‘The Bachelor’ Finally Went Black — But Doesn’t Know How to Deal With Race
18 years after its premiere, the reality show finally has a Black man at its center. What happens next is anyone’s guess.
This week, after resisting it for nearly 18 years, I finally watched The Bachelor. And the first four words out of my mouth were “Wait, that’s a dildo!”
On the screen, a White woman waved a lightsaber-style vibrator (censored, of course, given that this is an ABC production) towards a Black man, his face frozen in a nervous smile. And thus began my foray into the bizarro world of the Bachelorverse. Yes, I’m here on CP time — but it’s because they finally gave the CP time.
After approximately 7 million seasons, reality competition The Bachelor has finally cast a Black man, Matt James, as its lead. Which is why a rookie like me had to tune in to see how they would stick the landing in these here racial gymnastics. And no matter what I’d expected, I couldn’t have asked for a more surreal introduction to what is truly a wild-ass show. The first episode of the new season — aka The Bachelor: Noir, aka The B(l)ac(k)helor — was chock full of newish personalities from glammy to scammy, with queens, kings, princesses, CEOs, and a healthy amount of electric dick.
We hardly get a sense of what each woman is actually after, how they might feel about dating a Black person, or if they think about that at all. But it isn’t just the characters themselves telling the stories in reality television — it’s the editors and camera crew.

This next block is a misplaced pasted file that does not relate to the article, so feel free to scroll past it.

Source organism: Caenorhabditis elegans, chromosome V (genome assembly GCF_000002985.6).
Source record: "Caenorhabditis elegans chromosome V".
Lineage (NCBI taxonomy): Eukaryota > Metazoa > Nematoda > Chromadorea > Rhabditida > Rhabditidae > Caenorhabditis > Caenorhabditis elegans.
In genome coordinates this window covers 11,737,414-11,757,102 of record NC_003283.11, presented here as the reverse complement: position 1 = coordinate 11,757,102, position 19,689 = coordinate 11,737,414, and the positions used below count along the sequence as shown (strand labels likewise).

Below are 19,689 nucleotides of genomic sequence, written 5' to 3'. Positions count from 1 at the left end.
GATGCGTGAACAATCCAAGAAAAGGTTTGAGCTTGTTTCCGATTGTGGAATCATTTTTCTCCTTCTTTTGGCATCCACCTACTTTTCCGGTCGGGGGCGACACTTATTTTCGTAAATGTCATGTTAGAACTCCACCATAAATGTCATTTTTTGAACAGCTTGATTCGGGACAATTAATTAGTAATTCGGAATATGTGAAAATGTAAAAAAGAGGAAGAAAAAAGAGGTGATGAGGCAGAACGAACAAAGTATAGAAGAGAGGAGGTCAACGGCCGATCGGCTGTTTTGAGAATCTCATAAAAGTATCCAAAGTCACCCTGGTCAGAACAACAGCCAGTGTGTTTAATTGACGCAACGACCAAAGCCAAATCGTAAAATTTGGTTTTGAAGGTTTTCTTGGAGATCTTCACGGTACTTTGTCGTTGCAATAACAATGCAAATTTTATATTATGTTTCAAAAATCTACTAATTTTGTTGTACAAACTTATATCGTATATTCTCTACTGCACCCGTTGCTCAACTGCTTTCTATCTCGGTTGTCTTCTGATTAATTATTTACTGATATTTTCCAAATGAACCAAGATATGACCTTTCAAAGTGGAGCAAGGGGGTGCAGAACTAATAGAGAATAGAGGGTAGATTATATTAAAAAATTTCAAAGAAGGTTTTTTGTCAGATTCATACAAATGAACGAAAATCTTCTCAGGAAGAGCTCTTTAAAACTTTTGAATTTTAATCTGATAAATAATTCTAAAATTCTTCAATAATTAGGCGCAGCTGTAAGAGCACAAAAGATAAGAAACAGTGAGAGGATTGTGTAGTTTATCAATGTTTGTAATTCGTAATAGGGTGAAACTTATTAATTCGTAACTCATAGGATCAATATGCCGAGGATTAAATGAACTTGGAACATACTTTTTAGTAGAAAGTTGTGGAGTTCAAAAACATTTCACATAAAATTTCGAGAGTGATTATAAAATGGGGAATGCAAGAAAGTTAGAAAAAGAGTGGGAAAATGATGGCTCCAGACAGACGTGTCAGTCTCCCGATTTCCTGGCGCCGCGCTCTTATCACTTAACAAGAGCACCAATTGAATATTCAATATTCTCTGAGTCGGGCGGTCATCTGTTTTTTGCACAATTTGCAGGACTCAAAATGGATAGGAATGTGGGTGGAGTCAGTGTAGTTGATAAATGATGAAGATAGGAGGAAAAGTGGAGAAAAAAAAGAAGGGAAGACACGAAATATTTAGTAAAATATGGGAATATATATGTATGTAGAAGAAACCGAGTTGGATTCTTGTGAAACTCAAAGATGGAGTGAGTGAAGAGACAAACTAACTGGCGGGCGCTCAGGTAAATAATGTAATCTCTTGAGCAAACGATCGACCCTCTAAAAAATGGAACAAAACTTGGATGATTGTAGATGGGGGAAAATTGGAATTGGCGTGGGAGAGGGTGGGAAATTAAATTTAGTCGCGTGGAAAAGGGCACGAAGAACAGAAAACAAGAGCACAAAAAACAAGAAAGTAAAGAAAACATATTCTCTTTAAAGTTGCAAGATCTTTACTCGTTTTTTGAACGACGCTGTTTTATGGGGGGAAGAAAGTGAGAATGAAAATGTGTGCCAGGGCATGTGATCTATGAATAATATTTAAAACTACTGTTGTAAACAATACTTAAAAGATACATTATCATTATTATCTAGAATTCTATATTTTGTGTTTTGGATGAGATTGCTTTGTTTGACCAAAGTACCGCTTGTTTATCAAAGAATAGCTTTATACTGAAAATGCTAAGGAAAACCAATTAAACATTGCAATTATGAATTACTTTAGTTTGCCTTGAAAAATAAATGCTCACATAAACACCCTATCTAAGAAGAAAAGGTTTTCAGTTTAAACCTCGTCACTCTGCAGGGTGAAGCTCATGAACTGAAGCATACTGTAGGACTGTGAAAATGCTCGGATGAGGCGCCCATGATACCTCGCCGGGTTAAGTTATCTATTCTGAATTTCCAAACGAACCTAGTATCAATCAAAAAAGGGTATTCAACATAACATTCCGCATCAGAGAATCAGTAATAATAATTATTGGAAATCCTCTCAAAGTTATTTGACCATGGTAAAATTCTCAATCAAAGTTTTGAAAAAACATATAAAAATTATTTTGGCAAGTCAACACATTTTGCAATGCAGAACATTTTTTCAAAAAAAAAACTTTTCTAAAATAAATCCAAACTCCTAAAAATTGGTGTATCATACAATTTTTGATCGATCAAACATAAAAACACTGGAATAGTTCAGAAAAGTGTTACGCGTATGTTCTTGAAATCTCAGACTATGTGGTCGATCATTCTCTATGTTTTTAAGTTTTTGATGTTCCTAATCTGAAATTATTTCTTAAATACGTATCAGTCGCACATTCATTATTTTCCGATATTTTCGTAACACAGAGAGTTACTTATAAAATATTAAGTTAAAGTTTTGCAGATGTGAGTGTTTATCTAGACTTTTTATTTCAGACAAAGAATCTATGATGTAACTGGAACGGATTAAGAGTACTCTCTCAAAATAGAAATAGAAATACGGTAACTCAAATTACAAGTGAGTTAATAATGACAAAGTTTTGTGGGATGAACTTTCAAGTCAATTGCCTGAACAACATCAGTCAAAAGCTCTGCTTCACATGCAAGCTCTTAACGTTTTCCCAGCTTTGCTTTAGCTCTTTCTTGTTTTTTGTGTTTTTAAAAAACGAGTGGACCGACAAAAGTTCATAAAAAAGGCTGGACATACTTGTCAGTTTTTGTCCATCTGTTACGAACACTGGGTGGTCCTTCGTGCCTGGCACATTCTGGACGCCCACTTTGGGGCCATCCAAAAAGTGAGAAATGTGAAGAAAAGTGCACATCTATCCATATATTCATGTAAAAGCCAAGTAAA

Before this week, the only thing I knew about The Bachelor was that Flavor of Love was based on its design. Instead of gold clocks, each potential spouse is given a rose to signify that the main person still kinda sees it for you, at least for the next week. Aside from that my knowledge is pretty scant. Apparently there have been many Madisons? And now there are many Laurens? This season there are two Serenas. But beyond a distinct lack of creativity among parents of women who grow up to vie for someone’s affections on camera, I had very little sense of what I’d be walking into.
Luckily, neither did Matt James. After a brief intro, where we learn Matt is a mixed-race real estate worker with an absent Black daddy wound as large as his pectorals, we find him standing outside the Nemacolin resort in bumfuck Pennsylvania, dressed in a custom tux and waiting for 30 women to sweep him off his feet. Before they arrive, show host Chris Harrington notices that Matt is nervous, so as any host worth his salt would do, he takes Matt into a large living room for a fireside chat about the unrealistic expectations of being the first Black Bachelor. James mentions “the pressure he’s placed on himself,” and his worries about a mainstream audience’s reaction no matter who he chooses. “I don’t want to piss off Black people,” he says. “I don’t want to piss off White people.”
Chris looks back at him blankly and answers an answer with a question: “Okay, but have you ever been in love?” It’s almost as if he didn’t hear Matt’s concern — and it perfectly encapsulates the show’s self-congratulation at (finally) having a Black lead without bothering to protect Matt from becoming a flat token.
Granted, absolutely zero percent of the viewing audience should expect Chris Harrington to know anything about double consciousness. (Has he even heard of W.E.B Du Bois?) But there’s something about his expressionless reaction to Matt James soul-searching that’s just delicious.